Posted by Ahem on July 08, 2001 at 00:53:54:
Fancy a spot of golf at the Alpine lair where the Fuehrer planned the invasion of Poland? Or tennis, perhaps, where Eva Braun and the Goerings called for tea? Then it could be for you.
Construction work starts on Friday to turn what was once the high temple of the Nazi party at play -- around Hitler's Eagle's Nest retreat at Berchtesgaden -- into a four-star resort for well-heeled tourists.
Needless to say, it has not been without controversy, with Jewish leaders attacking the scheme as insensitive.
Local politicians and business leaders in Bavaria argue that the 140-bed resort will be a shot in the arm for tourism in the picture-postcard Obersalzberg district on the mountain frontier with the Fuehrer's native Austria.
The plans follow the withdrawal in 1995 of the U.S. military, which had used the area as a recreation facility for decades.
"We haven't got a hotel of this size and are hoping above all that foreign visitors come," said Ernst Wittmann, the head of the local tourist board at Berchtesgaden.
But the Central Council of Jews in Germany has expressed deep reservations about the $30 million project.
"The use of the site as a hotel masks the historical reality of the Obersalzberg," said deputy leader Michel Friedman.
"Such places should be preserved and not used for a completely different purpose -- so that the younger generation can learn at the places where things happened."
Building the complex, expected to take three years, will be financed by a unit of Bavaria's state-owned Bayerische Landesbank and managed as an Inter-Continental hotel by the British-based Bass Plc.
The hotel building itself will sit precisely on the site of the holiday home owned by Reichsmarschall Hermann Goering, head of the Luftwaffe. Most of the villas in the area were destroyed by British RAF bombing in the final days of World War Two.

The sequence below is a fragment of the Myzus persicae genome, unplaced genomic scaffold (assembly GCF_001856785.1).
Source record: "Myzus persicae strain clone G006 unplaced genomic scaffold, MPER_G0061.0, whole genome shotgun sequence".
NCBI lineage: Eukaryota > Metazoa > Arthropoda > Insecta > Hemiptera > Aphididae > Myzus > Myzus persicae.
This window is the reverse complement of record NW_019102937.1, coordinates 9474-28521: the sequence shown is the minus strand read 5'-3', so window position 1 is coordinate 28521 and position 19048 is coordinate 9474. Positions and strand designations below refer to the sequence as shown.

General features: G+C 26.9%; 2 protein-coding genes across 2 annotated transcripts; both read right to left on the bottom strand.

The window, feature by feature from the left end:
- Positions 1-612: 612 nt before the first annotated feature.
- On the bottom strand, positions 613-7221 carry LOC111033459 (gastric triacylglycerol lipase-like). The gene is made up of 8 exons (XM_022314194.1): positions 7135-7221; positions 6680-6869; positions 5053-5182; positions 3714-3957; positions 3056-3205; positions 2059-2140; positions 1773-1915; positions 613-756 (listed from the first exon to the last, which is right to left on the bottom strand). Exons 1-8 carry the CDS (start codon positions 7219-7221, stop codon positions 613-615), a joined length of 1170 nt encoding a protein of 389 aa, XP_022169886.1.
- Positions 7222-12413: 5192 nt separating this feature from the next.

Close by lies the site of the Berghof, Hitler's own private retreat sitting over 1,800 meters (6,000 feet) above sea level.
Here he met British Prime Minister Neville Chamberlain on September 15, 1938 as part of negotiations that ended two weeks later with Britain and France consigning Czechoslovakia to Nazi domination in return for peace at a conference in nearby Munich.
Hitler had written much of the second part of his manifesto, Mein Kampf, in Obersalzberg in the late 1920s, laying out his justifications for war and what would become the Holocaust.
Here, too, much of the planning was done for the blitzkrieg against Poland in 1939. Berchtesgaden became both a holiday retreat and a second headquarters for the Nazi war machine.
Color film of a smiling Hitler relaxing at the Eagle's Nest with his dogs and mistress Eva Braun, accompanied by his closest aides, is part of the collective memory of the Third Reich.
In its heyday, it attracted so many pilgrims eager to catch a glimpse of the Fuehrer from all over the Reich that later only organized tours and state guests were allowed near.
The local tourism industry around Berchtesgaden, which is also a popular ski destination in the winter, has high hopes for that the plush new hotel can bring in business and is confident it can prevent it becoming a shrine for neo-Nazi sympathizers.
The hotel operators will be contractually bound not to allow any Nazi-related activities on the site.
An official museum and documentation center has already been built on the site and attracts 120,000 visitors annually.
A spokesman for the Berchtesgaden district council, Josef Rinot, defended the plans by emphasizing the long history of the site as a resort long before Hitler set foot there.
"Hitler and his followers drove out the previous owners," he said. "It doesn't make sense not to use the Obersalzberg at all just because of 12 years of Nazi rule."